Balloons, Bombs, and Back Alleys

Tags: , , , ,

Balloons, Bombs, and Back Alleys

Last Friday was a busy day in Roanoke for bike – and there I was taking the day off on my new compressed work week schedule.  First there was Intermodal Love, of which the folks at the Taubman Museum got some great photos (you may need a Facebook account to see them) and for which many balloons were released into the wild.  Kieren Culture organized the city’s first Alley Cat race, which I understand drew a crowd of about 25 racers, some of whom were visiting from Blacksburg.  Finally, the night ended with the first Starbomb from the Mill Mountain Star, inspired by Portland’s weekly Zoobomb and a direct result of the film Veer having been shown at the Taubman a few weeks ago.

Tomorrow is World Carfree Day, and those RIDE Solutions has been emphasizing transit and walking, you can always take the Carless Challenge to continue the bike theme (though, one way or the other, please consider registering for the Meals without Wheels and support great local restaurant Blue 5 in their support of World Carfree Day).

The best part, for me, is when I browse the photos of these events and see so many faces that I don’t recognize.  The hard work of the region’s core group of bike advocates and enthusiasts is paying off, and its great to see new people getting involved and getting excited.

3 thoughts on “Balloons, Bombs, and Back Alleys

  1. I wonder about the safety of Starbomb. Let’s hope no one gets hurt doing this. I wonder if they are riding down the Mill Mountain Greenway – if so there seems to be a lot of potential for injury to pedestrians.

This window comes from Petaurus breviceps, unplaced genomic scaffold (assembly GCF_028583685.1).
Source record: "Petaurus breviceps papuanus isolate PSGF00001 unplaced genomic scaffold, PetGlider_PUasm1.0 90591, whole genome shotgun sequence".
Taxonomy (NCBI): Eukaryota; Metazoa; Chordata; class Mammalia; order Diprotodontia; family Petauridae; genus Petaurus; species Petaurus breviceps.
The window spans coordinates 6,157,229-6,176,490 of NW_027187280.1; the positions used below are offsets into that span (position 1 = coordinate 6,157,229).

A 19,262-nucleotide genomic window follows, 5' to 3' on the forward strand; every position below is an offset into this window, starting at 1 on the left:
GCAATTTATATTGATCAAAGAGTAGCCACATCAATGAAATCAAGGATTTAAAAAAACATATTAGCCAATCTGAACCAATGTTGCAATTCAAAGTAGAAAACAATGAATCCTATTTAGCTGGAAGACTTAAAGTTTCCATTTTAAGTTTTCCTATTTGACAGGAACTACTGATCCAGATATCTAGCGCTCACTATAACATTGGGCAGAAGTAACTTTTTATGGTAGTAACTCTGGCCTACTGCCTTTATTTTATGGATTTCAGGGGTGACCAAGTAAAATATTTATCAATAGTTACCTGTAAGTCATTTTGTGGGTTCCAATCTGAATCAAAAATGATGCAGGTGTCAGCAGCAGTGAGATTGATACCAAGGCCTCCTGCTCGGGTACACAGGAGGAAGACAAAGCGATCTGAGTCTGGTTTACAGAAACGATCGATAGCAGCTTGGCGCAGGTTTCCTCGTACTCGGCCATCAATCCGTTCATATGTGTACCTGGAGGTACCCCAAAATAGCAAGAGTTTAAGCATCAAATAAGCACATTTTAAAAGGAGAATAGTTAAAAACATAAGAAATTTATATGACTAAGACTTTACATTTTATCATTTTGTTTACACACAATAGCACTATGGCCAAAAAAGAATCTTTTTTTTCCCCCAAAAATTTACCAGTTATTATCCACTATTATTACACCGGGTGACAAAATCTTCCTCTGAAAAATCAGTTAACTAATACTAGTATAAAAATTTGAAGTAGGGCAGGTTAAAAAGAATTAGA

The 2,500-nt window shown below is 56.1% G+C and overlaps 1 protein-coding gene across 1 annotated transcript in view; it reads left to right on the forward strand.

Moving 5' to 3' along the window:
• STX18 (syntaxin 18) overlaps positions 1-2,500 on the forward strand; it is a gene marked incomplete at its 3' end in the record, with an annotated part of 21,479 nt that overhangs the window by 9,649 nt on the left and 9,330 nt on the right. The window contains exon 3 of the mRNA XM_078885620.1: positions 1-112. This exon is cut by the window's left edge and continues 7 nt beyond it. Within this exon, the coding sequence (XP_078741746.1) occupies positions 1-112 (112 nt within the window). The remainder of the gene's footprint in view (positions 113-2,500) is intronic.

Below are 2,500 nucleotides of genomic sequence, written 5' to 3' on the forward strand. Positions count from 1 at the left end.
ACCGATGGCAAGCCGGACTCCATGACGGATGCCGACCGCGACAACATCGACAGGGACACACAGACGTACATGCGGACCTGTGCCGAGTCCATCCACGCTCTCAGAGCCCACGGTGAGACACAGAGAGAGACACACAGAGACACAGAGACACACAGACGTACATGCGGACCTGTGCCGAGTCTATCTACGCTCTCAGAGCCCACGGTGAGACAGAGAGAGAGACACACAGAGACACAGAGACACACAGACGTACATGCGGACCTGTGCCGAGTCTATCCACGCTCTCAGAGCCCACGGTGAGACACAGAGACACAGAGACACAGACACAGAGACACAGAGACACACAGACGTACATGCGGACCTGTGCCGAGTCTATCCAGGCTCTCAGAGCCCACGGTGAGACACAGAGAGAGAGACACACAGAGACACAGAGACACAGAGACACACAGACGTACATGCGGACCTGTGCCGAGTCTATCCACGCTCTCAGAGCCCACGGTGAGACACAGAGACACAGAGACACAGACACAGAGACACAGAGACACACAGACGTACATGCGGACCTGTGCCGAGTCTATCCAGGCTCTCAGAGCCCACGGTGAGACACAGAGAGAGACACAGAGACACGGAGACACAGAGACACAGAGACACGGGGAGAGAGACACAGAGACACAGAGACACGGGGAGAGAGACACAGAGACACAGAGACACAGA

• I share your concerns, Don. It’s tough to find accident information on Zoobombing against which to compare, though the injuries that do happen seem to be the riders hurting themselves rather than bad interactions with cars/pedestrians. I hope everyone is careful out there.

  2. Zoobombers: Crackdown by cops is over the top
    Cyclists who fly down Portland’s West Hills plan to talk with police
    August 3, 2007
    Joseph Rose
    The Portland Oregonian

    Nearly 50 bicyclists gathered in a forest clearing in Portland’s West Hills, waiting in the twilight for someone to announce the start of last Sunday’s Zoobomb ride. Instead, they heard this: “The cops are waiting for us!”

    Rather than starting their weekly daredevil ride at the usual spot—a paved road near the Oregon Zoo where a scouting party reported seeing squad cars waiting—the bikers braved a curvy, gravel-patched route where some edges drop 20 feet or more into the darkness. They call it “back door.”

    But the Zoobombers, a group with a storied history of run-ins with Portland police, have grown weary of such cat-and-mouse games this summer. Next week, some of the cyclists plan to hold a Zoo-summit with the city’s traffic commander, hoping to end what they see as excessive enforcement of stop signs and red lights in recent weeks.

    “The pepper is showing up and just waiting for us in the dark,” said Morgan “Turbo” Nielsen, using Zoobomb code for the police. “Basically, on this ride, it’s pretty tough to stop every time you’re supposed to. It’s like someone wants to shut us down.”

    Portland police Lt. Mark Kruger, however, said there is no conspiracy to defuse the Zoobomb. The interim Traffic Division commander said the stepped-up patrols are a response to complaints about the late-night cyclists barreling past traffic flaggers in construction zones along West Burnside Street and zigzagging across lanes on U.S. 26.